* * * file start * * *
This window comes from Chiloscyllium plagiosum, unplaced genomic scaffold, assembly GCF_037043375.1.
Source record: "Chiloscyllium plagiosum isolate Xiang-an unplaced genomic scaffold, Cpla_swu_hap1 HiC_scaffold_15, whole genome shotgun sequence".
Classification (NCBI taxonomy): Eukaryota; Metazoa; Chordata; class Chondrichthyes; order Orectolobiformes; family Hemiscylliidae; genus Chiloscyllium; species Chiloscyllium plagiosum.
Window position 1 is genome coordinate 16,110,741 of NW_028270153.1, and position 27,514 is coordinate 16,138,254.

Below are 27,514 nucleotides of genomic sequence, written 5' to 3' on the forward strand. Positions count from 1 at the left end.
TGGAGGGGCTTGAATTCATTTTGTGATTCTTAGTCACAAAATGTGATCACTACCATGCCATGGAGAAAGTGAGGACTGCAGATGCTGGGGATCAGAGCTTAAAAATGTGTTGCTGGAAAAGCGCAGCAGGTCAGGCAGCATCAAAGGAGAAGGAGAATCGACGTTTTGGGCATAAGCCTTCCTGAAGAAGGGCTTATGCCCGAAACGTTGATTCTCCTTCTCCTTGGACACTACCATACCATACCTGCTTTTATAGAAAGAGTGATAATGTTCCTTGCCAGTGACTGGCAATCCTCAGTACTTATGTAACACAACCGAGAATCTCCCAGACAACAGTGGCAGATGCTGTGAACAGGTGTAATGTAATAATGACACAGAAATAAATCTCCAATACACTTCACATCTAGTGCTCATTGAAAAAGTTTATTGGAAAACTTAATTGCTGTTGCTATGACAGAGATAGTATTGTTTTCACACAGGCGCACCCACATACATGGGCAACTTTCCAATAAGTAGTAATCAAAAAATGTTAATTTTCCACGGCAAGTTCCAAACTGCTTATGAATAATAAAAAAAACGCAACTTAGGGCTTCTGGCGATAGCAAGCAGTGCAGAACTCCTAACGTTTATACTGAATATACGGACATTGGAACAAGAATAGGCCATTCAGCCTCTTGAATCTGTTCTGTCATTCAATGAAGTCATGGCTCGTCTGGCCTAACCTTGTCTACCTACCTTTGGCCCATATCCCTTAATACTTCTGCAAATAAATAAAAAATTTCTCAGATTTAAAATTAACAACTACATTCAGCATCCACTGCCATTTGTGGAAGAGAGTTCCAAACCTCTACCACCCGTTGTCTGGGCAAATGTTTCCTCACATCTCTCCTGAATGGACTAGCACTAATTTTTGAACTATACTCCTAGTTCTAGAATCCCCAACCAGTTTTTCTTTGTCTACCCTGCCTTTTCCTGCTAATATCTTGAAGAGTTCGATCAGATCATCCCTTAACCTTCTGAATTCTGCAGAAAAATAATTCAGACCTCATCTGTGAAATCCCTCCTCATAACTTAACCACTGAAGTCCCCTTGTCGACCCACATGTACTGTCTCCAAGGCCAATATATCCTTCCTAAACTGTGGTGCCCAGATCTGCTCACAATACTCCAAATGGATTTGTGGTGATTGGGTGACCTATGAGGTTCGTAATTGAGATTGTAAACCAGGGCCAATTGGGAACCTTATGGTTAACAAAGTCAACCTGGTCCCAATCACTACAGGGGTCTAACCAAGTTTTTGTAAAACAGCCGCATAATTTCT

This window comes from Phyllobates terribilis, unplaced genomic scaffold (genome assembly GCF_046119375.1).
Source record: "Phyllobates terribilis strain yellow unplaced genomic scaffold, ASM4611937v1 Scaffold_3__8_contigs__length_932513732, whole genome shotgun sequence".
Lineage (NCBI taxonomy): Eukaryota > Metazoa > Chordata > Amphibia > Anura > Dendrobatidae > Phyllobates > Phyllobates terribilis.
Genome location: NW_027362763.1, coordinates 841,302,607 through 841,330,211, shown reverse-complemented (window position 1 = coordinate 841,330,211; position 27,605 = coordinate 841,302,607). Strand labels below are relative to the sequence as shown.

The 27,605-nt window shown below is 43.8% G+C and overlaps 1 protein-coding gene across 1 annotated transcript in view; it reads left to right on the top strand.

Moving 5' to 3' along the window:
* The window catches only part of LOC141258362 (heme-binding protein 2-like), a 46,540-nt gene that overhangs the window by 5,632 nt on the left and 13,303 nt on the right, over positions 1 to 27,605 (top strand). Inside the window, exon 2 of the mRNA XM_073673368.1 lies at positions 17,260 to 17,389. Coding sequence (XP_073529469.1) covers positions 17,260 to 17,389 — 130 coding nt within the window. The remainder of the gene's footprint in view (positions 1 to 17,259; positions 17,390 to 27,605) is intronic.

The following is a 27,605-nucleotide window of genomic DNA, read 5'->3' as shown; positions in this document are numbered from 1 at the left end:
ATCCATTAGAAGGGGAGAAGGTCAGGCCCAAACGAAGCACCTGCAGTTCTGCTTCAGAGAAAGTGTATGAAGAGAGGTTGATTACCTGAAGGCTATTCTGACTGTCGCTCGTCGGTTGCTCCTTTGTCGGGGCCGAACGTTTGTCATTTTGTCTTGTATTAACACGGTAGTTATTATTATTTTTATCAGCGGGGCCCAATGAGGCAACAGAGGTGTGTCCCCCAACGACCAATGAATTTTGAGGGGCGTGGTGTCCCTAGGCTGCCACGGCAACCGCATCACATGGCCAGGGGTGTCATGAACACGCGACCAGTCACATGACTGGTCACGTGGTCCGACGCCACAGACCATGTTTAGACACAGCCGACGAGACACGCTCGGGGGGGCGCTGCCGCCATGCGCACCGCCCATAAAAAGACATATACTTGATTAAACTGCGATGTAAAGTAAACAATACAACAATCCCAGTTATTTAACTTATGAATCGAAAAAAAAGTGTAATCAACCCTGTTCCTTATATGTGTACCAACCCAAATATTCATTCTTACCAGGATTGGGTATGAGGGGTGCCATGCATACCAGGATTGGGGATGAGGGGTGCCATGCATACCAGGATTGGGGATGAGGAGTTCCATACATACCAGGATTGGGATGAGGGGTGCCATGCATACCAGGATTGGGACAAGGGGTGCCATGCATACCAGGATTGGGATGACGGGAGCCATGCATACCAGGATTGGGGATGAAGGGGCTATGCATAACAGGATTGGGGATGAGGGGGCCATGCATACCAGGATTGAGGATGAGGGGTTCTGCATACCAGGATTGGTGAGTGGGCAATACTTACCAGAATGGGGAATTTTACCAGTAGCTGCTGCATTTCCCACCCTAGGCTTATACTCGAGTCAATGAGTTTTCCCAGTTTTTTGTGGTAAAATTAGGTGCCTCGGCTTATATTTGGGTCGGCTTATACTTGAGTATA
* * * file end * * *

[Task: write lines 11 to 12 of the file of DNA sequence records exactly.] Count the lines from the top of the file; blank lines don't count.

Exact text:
The 27,605-nt window shown below is 43.8% G+C and overlaps 1 protein-coding gene across 1 annotated transcript in view; it reads left to right on the top strand.

Moving 5' to 3' along the window: